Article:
For example, your loved one needs to have the bed linen changed, the hospital staff is busy. How long do you wait before saying anything? Not long, first let them know. You can start with the CNA or certified nurses aide, if they are too busy then ask the primary care nurse, either RN or LVN. I would think that the staff RN would help immediately. As a staff RN I would always help my CNA's change my patients position or help change their linen, it was a part of my job. I wanted my patients taken care of. If that does not get results the next person in line is the Charge RN on the floor, still nothing? Then you could either ask to speak with the House Supervisor if it is a weekend, or either the Director of Nursing for the facility or administrative person in charge. This could be the Hospital administrator or someone who has the responsibility to take care of customer service issues. Some hospitals even have a specific position for this, a patient service ambassador.
Does this seem like how a hotel or airline would handle problems? In fact, it is similar. Now days you can go online and find out how individual hospitals are rated. Good or bad. Believe me, hospitals are aware of not only customer service issues but the fact that happy people do not sue as often as as unhappy people. That is the bottom line. Additionally, I worked for a small community hospital that had a problem with people being exposed to hepatitis through contaminated scopes used for endoscopys. What did they do? They immediately called the media and the chief of staff addressed the issue, reassuring the community that they were acting responsibly by communicating to the public what had happened. I believe that was the smartest thing they could have done. Not only that, I was proud to be a part of a health care system that was responsible enough and cared enough to address the problem first. I know the community appreciated it too. Yes, there were a few people that were upset, understandably so. They were all offered testing and to my knowledge there were not any reports of people contracting hepatitis.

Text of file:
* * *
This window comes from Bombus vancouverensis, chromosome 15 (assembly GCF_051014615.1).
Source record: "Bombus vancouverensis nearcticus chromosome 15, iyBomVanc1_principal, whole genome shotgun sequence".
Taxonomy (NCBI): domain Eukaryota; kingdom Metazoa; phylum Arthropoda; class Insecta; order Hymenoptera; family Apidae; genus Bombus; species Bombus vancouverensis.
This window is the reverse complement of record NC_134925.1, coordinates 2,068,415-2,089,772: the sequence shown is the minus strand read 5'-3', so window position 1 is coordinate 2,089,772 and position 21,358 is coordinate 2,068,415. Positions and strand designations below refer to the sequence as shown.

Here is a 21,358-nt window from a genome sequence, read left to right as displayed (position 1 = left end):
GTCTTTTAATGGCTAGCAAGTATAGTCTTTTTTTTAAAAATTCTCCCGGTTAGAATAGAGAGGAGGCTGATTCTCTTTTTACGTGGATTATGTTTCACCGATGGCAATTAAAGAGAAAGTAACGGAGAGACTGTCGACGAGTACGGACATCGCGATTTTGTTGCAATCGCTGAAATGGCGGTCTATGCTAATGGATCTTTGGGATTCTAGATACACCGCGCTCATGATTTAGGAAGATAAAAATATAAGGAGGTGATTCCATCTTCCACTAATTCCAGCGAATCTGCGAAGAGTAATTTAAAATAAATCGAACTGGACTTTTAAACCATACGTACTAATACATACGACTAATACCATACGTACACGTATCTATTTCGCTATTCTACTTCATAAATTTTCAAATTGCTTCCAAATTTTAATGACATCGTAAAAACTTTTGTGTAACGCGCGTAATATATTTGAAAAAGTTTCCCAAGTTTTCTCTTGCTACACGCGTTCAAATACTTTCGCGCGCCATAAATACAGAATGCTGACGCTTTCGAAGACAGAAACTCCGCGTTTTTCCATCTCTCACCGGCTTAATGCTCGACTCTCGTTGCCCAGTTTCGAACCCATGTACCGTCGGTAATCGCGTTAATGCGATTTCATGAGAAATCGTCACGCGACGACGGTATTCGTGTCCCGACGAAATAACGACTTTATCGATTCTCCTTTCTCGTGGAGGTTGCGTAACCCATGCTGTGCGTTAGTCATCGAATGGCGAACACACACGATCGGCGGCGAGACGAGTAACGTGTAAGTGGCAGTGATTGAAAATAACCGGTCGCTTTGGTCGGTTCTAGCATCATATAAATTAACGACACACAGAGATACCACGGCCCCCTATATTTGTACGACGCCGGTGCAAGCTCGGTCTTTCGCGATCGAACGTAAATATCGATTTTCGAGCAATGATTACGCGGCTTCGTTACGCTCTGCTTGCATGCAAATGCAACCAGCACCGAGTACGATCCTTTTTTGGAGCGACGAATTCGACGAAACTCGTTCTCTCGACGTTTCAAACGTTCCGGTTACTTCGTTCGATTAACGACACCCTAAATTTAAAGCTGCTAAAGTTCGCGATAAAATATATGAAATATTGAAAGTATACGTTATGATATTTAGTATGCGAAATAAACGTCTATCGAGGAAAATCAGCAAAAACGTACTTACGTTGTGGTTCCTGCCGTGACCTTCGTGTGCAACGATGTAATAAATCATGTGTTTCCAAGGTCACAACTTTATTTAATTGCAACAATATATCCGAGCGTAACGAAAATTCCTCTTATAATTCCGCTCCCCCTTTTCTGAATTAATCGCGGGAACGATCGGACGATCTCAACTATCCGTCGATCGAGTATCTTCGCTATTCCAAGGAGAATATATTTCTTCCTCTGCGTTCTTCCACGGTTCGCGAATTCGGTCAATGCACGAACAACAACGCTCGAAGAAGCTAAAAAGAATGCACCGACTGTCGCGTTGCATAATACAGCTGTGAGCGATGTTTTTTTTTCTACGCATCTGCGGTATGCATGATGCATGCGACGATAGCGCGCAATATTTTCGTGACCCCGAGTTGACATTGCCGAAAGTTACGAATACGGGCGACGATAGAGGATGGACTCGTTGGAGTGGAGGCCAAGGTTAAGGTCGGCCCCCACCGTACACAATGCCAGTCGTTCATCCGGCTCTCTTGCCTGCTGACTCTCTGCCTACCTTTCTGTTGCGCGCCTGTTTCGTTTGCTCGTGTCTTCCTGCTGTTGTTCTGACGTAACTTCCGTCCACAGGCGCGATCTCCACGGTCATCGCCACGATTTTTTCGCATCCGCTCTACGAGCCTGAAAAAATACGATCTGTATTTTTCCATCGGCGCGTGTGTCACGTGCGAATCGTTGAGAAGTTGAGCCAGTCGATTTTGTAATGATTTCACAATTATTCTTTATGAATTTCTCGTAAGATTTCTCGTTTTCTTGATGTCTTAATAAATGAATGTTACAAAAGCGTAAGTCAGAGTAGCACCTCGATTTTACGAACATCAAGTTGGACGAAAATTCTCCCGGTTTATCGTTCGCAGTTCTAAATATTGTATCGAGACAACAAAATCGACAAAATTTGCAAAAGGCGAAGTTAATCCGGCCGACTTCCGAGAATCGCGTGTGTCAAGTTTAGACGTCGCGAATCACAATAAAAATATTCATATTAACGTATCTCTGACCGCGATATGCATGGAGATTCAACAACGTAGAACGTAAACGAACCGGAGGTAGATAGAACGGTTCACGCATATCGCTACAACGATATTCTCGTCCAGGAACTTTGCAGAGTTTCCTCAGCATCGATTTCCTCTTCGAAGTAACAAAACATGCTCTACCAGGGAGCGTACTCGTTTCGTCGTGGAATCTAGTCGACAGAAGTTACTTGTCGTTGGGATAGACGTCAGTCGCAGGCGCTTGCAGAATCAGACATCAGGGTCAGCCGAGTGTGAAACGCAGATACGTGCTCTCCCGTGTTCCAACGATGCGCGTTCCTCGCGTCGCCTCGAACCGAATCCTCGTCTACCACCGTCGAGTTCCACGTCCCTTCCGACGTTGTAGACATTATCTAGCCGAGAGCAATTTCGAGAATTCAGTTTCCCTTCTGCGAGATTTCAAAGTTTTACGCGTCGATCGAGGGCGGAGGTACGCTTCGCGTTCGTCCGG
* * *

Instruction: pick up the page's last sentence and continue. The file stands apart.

Again, before your next medical visit take the time to write down any questions you have regarding your treatment, medications or something you may need to have clarified. Advocating during your medical visit is vital to your health care. Just as it would be if you were charged for something in error. Most health care clinicians welcome patients that ask questions. It gives the provider an excuse to educate and as a Registered Nurse, I love to educate. Even people that do not want me to educate them, I do, for example smokers. I educate them, then tell them I am a nurse and they usually appreciate it. They usually also agree with me and tell me they know smoking is bad for their health.
You can be assured your receiving the health care you need when you are an active participant. Your concerns should be important to your clinician, if not find a new one! One that will take the time to listen to you, you deserve it. Would you keep the same mechanic if every time you took your car to be repaired he just thought it was needed? No! It should not be that way with your health care provider either. Advocating for Yourself in the health care setting is possible and again, usually welcomed. Only you can do what it takes to safeguard your health and the health of your loved ones. So start today, you will feel confident you are receiving the health care you need.